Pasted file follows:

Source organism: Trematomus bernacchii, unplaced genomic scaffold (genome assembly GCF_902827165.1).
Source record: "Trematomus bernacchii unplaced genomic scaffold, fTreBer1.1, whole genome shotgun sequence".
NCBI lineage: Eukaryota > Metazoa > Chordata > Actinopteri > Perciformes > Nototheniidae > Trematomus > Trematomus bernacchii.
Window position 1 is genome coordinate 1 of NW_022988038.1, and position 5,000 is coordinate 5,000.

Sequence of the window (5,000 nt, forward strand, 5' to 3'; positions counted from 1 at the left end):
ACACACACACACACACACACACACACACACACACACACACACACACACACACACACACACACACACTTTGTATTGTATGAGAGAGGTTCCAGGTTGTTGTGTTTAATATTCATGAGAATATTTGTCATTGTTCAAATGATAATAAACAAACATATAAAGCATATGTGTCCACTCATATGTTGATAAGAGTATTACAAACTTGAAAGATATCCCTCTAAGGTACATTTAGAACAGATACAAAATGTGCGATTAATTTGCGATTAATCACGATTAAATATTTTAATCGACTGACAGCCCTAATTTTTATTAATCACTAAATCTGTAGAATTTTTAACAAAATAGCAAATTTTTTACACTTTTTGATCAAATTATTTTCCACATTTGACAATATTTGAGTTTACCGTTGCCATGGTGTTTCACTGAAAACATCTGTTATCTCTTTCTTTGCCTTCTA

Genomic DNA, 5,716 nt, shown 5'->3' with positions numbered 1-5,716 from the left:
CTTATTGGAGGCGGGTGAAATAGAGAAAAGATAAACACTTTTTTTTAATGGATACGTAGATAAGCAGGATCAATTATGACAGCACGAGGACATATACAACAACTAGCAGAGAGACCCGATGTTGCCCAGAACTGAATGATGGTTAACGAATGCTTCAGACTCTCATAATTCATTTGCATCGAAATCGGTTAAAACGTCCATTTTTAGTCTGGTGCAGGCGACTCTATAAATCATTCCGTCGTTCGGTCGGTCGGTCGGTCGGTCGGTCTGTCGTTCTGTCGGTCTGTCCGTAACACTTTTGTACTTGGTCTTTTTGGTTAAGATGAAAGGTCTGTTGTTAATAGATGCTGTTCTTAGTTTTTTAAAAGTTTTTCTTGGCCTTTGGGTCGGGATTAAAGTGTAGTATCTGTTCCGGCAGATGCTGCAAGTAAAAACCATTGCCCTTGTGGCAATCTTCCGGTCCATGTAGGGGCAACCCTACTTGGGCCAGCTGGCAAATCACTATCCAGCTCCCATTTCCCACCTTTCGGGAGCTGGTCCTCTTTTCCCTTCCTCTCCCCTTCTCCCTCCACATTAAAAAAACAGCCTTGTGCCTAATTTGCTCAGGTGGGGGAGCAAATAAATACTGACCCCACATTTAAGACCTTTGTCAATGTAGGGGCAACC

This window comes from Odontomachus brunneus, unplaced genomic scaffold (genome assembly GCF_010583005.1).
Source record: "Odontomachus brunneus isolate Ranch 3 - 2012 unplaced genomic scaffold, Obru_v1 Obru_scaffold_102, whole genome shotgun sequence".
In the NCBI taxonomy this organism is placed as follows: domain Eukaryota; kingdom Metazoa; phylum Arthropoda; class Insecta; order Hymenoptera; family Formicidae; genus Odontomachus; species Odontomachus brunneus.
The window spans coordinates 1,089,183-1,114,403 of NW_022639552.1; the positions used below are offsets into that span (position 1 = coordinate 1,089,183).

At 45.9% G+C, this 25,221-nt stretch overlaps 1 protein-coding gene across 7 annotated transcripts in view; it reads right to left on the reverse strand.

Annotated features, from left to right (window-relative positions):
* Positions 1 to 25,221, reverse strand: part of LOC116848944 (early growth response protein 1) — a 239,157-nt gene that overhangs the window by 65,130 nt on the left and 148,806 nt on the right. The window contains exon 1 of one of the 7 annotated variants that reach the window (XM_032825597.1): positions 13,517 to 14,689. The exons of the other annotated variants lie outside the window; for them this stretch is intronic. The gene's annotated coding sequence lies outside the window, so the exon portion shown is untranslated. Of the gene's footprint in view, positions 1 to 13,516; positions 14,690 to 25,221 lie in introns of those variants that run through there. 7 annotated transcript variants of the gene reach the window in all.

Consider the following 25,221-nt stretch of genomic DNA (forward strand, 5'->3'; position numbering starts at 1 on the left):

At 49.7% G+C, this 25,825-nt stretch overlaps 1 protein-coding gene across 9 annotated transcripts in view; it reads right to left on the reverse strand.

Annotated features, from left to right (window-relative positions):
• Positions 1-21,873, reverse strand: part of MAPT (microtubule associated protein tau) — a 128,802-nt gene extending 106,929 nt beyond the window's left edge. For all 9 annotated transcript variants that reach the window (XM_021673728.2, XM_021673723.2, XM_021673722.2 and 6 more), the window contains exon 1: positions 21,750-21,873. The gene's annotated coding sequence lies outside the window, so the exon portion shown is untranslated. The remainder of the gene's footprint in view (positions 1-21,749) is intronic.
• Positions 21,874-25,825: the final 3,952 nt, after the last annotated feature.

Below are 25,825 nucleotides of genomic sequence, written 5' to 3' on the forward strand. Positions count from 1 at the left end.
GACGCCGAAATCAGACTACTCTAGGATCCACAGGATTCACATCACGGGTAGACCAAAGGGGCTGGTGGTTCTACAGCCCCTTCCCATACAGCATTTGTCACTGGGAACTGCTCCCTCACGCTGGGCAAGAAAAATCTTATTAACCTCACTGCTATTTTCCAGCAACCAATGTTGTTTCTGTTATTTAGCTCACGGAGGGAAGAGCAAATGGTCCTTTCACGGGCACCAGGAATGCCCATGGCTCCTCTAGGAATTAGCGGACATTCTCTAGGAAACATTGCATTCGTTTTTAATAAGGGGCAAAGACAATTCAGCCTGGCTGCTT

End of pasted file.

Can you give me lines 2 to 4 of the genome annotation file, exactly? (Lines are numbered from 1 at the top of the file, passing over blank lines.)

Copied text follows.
Source record: "Trematomus bernacchii unplaced genomic scaffold, fTreBer1.1, whole genome shotgun sequence".
NCBI lineage: Eukaryota > Metazoa > Chordata > Actinopteri > Perciformes > Nototheniidae > Trematomus > Trematomus bernacchii.
Window position 1 is genome coordinate 1 of NW_022988038.1, and position 5,000 is coordinate 5,000.